Sunday, April 13, 2008

Hard Determinism and the Meme of Free Will

Oh, the Greeks knew what they wanted—
Strong determinism stunted.
It is clear that if the populace was driven by free will,
Then society was blameless;
Truth be told, it was a shameless
Grab for power, and the senators were showing off their skill.
These philosophers were cunning
And in truth it was a stunning
Bit of framing—we can tell, because it lingers to this day.
We will claim we chose it freely,
Though the evidence says really
Our behavior was determined, and there’s nothing more to say.

You may cherish your illusion
It’s an understood confusion
But the truth is, you’re mistaken—it is nothing but a meme.
For the culture, it’s adaptive
Cos it keeps the people captive—
If you chose, then you’re accountable—a blame-the-victim scheme!
If the murder rate has risen
We just build a bigger prison
Cos it’s better than admitting that society has failed—
Better jobs and education
Can prevent incarceration
But denial of determinism keeps our people jailed.

Punishment, but not prevention,
Always focuses attention
On the action and the consequence, but not the prior cause,
So instead, we claim we see a
Mental state we call mens rea;
This reliance on an inner cause is written in our law.
If we look beyond the actors
In our quest for causal factors
Some environmental factors are quite easy to discern;
If mens rea and true freedom
Are illusions, we don’t need ‘em
We’re not stuck in ancient Athens—we can change, and we can learn.


The Ridger, FCD said...

You incorrigible optimist, you.

Cuttlefish said...

The funny thing is, you are right in saying that a view that denies free will is an optimistic one! Try selling that, though...

MTaur said...

Hear, hear.

MuseSusan said...

Random question for you: is there a technical term for the kind of verse this is (rhyme scheme and meter combination)? I've been trying to come up with a mathematical limerick for a presentation I'm doing (on a very specific topic, so existing limericks won't do), and I'm wondering if I might do better with a short snippet in this style instead.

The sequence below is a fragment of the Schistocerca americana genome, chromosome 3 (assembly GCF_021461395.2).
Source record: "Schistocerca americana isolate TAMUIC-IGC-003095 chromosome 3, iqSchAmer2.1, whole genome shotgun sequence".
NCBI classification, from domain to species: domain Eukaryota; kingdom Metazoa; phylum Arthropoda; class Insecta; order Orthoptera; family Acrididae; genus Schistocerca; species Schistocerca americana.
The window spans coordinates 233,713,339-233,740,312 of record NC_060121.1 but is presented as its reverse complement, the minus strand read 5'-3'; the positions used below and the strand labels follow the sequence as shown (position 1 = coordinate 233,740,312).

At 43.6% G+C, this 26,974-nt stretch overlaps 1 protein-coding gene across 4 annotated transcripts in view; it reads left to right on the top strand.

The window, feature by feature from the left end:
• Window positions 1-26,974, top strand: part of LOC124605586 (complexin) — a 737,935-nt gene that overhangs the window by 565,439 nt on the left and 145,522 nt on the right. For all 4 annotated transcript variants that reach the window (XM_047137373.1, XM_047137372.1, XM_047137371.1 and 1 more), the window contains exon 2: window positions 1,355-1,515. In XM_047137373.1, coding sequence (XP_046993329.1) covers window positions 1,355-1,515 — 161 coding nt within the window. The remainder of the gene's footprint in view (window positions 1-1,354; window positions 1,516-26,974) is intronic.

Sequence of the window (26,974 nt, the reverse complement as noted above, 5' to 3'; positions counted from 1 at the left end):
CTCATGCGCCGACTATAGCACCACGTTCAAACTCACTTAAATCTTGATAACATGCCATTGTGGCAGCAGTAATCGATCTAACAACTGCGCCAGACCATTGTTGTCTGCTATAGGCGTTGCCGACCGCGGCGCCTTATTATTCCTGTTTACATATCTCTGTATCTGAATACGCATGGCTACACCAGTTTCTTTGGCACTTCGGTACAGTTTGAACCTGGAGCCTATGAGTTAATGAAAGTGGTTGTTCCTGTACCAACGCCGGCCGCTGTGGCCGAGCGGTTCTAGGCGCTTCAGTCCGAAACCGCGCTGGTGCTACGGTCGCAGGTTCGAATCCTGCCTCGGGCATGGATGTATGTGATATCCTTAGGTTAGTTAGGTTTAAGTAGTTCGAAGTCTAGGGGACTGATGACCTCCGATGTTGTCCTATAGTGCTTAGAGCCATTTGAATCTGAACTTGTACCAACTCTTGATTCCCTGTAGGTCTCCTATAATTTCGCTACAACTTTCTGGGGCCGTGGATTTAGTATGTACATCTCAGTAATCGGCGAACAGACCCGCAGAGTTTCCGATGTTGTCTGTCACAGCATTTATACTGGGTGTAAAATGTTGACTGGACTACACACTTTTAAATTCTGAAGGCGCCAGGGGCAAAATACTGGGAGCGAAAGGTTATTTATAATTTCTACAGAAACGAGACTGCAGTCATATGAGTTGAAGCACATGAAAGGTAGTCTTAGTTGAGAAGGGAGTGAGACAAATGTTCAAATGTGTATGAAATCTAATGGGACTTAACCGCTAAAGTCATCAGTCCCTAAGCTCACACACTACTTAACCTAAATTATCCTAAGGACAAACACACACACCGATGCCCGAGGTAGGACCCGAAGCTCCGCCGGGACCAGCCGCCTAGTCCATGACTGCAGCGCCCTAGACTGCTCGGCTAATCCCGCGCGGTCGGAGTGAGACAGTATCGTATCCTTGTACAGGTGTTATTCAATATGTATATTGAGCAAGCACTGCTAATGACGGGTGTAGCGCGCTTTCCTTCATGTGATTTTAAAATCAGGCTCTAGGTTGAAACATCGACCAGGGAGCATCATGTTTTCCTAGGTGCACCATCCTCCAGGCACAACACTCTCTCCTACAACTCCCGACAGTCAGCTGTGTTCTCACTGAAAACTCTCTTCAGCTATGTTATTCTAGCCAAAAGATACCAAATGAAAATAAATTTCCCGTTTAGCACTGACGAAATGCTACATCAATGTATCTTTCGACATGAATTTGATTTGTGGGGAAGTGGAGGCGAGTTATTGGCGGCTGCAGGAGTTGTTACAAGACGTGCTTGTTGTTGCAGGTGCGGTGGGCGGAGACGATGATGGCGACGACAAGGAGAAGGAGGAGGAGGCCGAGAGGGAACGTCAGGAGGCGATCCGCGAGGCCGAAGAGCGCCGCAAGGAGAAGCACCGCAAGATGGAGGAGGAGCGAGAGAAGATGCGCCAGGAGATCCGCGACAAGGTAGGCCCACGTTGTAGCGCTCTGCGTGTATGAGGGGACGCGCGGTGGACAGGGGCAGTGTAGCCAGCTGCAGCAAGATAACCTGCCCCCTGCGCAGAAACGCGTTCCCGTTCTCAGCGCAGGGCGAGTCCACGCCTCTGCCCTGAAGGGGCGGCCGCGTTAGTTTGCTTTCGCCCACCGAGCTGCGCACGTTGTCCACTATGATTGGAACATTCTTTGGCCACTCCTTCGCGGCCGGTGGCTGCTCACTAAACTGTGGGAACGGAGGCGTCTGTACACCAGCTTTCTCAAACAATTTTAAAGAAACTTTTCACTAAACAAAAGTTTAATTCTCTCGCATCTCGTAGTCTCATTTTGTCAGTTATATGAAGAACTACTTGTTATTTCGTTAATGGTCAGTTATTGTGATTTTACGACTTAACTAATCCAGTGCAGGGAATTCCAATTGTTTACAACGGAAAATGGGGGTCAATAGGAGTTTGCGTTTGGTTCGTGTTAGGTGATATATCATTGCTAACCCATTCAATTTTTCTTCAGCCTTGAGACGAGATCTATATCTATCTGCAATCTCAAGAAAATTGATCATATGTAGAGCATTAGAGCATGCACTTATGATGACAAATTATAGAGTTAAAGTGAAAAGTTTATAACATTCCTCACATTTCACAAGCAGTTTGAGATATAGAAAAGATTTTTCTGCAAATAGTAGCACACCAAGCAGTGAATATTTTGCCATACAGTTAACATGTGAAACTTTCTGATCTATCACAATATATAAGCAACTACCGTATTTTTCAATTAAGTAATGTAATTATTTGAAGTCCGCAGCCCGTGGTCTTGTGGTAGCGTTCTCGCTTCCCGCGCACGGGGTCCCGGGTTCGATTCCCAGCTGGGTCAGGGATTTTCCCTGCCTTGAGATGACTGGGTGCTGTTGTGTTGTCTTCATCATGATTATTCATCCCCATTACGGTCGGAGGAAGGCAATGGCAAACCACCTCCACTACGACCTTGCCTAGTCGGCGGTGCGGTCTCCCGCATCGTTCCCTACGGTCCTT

Cuttlefish said...

I honestly don't know, MuseSusan; I am an amateur at this. has a page of Online Poetry Resources that might answer your question, but I did not see what I was hoping for--a simple list of poetic forms. There must be one somewhere--perhaps *shudder* wikipedia...?

(and I am dying to know--what is the topic?)

MuseSusan said...

It's not a big deal--I don't have to say what kind of poem it is in order to share it! (I don't have to write a poem, either, but who wouldn't want to write a poem about math to share with other math geeks?)

*grin* The topic is topology, specifically as applied to configuration spaces. Last year I came up with a limerick that summarized my topic, and I'm hoping to do the same this year but it's a bit more complicated.

George Weinberg said...

we can change, and we can learn.

Can we? Your verse seems to be claiming that individuals lack free will yet society as a whole somehow has it.

As Ambrose Bierce put it,

"There's no free will," says the philosopher; "To hang is most unjust."
"There is no free will," assents the officer; "We hang because we must."

Cuttlefish said...

We do change; we do learn; we do choose. We do not do so freely. We are active; our actions are selected from, not elicited, but the molar view of our actions still is deterministic. The good news is, by recognizing that we are shaped mostly by short-term consequences, we can do our best to adjust our short-term contexts to reflect what is in our best long-term interests. I have no idea how one would influence truly freely chosen actions.

Bierce's philosopher is only halfway right. Certainly if there is no free will there is no "blame", this is true. But neither is there a requirement for "blame"--that is part of our culture's assumption of freely chosen actions. If a determinist model says that actions are shaped in part by their consequences, then Bierce's policeman is also halfway right; if we wish to reduce a behavior, why would we eliminate the consequences of that behavior? (Of course, hanging does not change behavior, it simply eliminates the person. Bierce, delightfully as always, engages in hyperbole to make his point, but both his alternatives are more strawmen than real.)